After a short stint outside of show business, Moe rejoined Ted Healy. Larry Finejoined the act in 1925. Healy with his Stooges appeared in a string of vaudeville shows including A Night in Venice. Ted Healy and his Stooges made their first screen appearance in the classic 1930’s comedy feature “Soup to Nuts” for 20th Century Fox. This film was followed by a series of comedies for Metro Goldwyn Mayer.
Born: October 5, 1902 in Philadelphia, Pennsylvania
Died: January 24, 1975 at the age of 72
Larry Fine was born Louis Fienberg on October 5, 1902 on the south side of Philadelphia, Pennsylvania. His father, Joseph Fienberg, and mother Fanny Lieberman, owned a watch repair and jewelry shop. Larry had two brothers, Morris, a younger brother Phillip who died prematurely, and a sister, Lila, who became a school teacher.
As a child, Larry’s left arm was badly burned from acid used by his father in the jewelry business. Larry required immediate attention, and a skin graft was done on his arm. Larry’s doctors recommended that he be given violin lessons as a form of therapy. Playing the violin was supposed to strengthen his damaged arm muscles. Larry’s skill as a violinist became so impressive that eventually he began to play professionally. Larry played in local theater amateur nights usually taking top prize.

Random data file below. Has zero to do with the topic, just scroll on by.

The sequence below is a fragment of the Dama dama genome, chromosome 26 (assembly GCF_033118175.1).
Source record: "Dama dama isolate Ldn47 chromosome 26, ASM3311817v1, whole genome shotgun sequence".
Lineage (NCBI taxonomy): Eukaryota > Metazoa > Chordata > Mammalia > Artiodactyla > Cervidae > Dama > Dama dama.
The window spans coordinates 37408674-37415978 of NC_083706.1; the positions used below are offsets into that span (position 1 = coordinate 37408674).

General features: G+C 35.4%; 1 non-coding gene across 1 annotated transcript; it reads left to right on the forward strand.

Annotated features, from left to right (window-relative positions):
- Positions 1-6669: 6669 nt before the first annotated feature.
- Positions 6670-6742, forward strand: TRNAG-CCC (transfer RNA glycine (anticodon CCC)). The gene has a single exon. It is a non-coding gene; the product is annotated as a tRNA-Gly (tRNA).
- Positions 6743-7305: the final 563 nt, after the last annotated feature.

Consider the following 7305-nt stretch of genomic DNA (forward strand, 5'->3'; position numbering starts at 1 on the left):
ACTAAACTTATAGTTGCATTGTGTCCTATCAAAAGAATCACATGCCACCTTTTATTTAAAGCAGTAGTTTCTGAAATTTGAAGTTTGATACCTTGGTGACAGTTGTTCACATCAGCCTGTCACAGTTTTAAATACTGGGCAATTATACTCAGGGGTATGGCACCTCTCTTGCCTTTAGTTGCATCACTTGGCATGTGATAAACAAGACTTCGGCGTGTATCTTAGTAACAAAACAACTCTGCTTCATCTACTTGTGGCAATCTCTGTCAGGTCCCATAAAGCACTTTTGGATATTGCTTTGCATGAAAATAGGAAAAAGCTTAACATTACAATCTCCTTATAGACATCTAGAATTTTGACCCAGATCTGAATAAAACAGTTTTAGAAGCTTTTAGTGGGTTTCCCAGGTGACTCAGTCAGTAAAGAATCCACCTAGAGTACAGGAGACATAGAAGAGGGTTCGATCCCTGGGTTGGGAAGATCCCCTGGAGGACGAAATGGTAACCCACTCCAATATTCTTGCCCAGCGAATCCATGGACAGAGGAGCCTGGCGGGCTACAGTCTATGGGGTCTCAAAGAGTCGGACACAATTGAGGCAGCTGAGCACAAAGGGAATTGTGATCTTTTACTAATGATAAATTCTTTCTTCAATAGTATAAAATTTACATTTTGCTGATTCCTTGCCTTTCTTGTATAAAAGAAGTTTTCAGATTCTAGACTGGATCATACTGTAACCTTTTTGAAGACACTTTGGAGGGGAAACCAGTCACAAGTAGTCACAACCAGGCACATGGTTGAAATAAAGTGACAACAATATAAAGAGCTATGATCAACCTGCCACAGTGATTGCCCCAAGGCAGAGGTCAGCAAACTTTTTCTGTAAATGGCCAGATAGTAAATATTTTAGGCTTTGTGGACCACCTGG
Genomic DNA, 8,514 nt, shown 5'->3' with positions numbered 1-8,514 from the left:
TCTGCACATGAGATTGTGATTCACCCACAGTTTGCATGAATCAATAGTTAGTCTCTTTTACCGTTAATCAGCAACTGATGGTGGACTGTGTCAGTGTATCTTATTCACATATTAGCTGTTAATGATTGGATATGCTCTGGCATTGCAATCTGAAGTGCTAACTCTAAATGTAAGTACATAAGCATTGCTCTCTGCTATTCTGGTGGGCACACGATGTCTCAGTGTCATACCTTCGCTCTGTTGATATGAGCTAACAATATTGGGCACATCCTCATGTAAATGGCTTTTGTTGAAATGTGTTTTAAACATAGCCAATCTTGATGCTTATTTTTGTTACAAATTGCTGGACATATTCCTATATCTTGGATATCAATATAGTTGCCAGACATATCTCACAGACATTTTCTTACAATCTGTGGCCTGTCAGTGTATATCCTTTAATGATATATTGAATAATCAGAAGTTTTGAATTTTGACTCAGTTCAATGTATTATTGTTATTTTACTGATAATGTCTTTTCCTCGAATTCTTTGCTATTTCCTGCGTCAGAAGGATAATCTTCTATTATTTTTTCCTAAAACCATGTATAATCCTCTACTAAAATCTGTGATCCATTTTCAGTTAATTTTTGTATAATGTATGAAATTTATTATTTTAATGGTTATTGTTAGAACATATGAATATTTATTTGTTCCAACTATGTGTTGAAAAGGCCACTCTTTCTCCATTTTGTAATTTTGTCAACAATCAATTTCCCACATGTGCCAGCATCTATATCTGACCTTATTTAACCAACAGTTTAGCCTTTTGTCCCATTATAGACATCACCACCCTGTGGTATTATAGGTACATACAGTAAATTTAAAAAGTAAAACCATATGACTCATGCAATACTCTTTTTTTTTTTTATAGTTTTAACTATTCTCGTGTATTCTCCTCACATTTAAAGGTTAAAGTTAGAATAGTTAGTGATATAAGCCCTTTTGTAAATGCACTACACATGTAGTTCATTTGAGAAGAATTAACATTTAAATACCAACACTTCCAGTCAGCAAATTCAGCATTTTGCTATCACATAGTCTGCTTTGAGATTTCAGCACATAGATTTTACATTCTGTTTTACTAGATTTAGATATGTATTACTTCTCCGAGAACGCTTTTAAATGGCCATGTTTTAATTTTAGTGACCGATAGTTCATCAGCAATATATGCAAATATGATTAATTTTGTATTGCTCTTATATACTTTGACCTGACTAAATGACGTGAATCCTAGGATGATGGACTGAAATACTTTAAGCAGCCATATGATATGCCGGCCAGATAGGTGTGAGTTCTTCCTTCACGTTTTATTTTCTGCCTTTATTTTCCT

Interestingly enough, along with being a violin player he also was a boxer. Larry earned money as a light weight fighter. Later on he would develop an act in which he would do a Russian dance while playing the violin. It was this act that caught the attention of Ted Healy. After Shemp decided to leave Ted Healy’s act, Moesuggested that perhaps Larry could replace Shemp. The trio, Moe, Larry, andShemp first appeared on Broadway in A Night in Venice. Larry also appeared in The Stooges first full length motion picture, “Soup to Nuts,” in 1930 for 20th Century Fox. Of course, Larry went on with Moe and Curly to form The Three Stooges, who appeared in the Columbia shorts beginning in 1934.